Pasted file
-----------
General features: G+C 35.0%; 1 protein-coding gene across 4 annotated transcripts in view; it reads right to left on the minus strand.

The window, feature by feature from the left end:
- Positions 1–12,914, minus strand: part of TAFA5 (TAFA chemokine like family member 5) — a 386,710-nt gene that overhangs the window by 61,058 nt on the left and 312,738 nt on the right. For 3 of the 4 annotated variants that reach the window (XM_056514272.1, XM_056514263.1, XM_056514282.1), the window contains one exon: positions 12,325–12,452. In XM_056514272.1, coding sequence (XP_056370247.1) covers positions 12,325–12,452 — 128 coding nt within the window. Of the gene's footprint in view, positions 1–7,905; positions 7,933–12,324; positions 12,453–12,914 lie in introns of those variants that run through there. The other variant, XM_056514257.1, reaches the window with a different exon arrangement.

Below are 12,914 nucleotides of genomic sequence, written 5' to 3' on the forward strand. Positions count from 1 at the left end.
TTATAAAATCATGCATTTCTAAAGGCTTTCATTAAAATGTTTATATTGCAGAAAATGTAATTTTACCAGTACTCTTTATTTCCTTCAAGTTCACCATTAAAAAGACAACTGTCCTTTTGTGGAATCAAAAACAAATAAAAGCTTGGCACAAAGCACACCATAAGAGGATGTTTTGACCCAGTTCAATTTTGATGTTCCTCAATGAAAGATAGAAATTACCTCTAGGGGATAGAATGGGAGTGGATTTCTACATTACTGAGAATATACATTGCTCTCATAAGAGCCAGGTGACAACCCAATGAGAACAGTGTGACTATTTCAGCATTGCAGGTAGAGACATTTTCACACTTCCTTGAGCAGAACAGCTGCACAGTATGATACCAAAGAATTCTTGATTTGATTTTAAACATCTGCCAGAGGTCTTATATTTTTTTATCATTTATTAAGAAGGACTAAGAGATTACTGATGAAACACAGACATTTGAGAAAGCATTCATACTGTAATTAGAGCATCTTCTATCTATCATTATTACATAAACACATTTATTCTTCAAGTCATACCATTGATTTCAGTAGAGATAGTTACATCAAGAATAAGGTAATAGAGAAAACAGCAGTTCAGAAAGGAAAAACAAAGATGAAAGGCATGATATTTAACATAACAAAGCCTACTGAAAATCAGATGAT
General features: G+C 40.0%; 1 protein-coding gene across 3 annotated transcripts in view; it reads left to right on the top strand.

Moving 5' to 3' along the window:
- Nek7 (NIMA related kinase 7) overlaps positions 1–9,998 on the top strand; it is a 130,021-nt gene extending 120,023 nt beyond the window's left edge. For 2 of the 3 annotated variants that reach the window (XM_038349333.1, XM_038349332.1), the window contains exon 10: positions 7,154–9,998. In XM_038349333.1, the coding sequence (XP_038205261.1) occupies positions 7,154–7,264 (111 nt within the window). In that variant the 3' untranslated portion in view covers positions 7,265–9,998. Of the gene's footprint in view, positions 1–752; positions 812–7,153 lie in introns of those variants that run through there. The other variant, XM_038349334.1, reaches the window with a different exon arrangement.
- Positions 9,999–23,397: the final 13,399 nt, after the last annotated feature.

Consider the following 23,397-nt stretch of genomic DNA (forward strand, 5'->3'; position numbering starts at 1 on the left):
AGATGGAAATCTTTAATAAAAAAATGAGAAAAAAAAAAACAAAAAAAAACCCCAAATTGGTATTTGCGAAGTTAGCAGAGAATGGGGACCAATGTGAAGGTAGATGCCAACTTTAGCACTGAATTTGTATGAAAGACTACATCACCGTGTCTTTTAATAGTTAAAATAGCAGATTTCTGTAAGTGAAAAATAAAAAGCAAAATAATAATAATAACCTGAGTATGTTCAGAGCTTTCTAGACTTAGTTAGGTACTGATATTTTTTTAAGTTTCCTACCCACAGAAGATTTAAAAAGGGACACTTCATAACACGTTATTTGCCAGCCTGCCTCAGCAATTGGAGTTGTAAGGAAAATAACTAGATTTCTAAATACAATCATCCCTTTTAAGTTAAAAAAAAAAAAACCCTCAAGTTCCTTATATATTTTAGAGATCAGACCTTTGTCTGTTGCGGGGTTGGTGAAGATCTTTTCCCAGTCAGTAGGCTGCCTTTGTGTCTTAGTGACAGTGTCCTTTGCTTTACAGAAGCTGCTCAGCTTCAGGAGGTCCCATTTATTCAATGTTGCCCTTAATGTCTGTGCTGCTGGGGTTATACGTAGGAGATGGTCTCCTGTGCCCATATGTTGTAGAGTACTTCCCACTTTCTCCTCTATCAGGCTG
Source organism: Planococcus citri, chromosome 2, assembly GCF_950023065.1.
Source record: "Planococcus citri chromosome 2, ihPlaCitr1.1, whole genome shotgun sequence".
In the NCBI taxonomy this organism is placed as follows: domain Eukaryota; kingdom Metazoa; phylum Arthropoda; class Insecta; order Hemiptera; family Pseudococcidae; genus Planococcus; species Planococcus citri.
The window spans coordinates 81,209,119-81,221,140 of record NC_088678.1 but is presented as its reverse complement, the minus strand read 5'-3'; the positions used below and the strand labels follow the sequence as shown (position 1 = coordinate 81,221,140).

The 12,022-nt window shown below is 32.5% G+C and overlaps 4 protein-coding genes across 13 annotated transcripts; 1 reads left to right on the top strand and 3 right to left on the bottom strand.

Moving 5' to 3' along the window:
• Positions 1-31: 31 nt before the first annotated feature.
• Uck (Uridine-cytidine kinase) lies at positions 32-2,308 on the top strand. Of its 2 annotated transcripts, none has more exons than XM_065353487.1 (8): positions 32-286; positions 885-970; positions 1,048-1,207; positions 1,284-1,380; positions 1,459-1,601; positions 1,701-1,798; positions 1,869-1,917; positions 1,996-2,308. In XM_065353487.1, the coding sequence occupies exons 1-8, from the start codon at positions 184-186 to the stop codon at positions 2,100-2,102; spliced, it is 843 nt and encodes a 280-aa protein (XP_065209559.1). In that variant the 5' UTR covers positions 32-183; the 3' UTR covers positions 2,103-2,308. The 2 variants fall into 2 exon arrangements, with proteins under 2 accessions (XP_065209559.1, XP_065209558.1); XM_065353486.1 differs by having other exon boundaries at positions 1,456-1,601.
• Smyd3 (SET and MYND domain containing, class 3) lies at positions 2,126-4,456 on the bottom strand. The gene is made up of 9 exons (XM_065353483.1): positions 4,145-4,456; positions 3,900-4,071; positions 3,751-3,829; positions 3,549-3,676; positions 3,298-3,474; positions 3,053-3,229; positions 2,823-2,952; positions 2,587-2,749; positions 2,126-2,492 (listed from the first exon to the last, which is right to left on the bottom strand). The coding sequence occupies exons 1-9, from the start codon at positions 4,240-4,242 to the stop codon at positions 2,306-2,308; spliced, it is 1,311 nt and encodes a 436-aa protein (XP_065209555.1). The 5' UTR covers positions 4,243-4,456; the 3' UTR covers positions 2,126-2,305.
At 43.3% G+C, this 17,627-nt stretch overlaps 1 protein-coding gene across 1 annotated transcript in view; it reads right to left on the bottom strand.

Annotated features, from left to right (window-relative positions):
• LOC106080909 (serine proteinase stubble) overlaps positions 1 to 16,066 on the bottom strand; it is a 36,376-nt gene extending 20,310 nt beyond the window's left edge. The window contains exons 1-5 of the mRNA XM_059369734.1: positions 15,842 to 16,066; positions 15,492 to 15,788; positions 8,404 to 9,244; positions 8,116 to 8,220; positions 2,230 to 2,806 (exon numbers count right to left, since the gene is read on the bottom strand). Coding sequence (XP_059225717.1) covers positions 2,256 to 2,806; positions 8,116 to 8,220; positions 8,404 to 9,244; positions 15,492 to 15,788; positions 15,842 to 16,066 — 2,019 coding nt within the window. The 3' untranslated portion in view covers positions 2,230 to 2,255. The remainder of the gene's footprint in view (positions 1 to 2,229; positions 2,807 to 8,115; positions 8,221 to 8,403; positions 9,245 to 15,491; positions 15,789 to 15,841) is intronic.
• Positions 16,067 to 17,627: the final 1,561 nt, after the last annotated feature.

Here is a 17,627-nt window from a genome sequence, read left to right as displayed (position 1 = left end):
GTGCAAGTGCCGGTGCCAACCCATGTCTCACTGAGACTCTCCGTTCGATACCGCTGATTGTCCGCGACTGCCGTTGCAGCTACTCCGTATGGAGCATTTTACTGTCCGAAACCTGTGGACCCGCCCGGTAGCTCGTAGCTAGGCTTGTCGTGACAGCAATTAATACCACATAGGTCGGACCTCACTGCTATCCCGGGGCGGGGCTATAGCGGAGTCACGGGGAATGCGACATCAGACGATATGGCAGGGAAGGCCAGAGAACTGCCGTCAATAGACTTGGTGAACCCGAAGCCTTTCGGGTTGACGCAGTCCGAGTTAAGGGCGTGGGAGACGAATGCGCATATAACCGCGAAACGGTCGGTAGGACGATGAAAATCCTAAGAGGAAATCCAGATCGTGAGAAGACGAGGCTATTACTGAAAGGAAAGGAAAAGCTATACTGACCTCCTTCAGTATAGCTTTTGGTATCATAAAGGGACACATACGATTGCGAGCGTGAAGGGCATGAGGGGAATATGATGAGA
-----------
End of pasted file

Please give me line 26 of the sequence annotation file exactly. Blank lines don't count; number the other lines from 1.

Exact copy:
GTGCAAGTGCCGGTGCCAACCCATGTCTCACTGAGACTCTCCGTTCGATACCGCTGATTGTCCGCGACTGCCGTTGCAGCTACTCCGTATGGAGCATTTTACTGTCCGAAACCTGTGGACCCGCCCGGTAGCTCGTAGCTAGGCTTGTCGTGACAGCAATTAATACCACATAGGTCGGACCTCACTGCTATCCCGGGGCGGGGCTATAGCGGAGTCACGGGGAATGCGACATCAGACGATATGGCAGGGAAGGCCAGAGAACTGCCGTCAATAGACTTGGTGAACCCGAAGCCTTTCGGGTTGACGCAGTCCGAGTTAAGGGCGTGGGAGACGAATGCGCATATAACCGCGAAACGGTCGGTAGGACGATGAAAATCCTAAGAGGAAATCCAGATCGTGAGAAGACGAGGCTATTACTGAAAGGAAAGGAAAAGCTATACTGACCTCCTTCAGTATAGCTTTTGGTATCATAAAGGGACACATACGATTGCGAGCGTGAAGGGCATGAGGGGAATATGATGAGA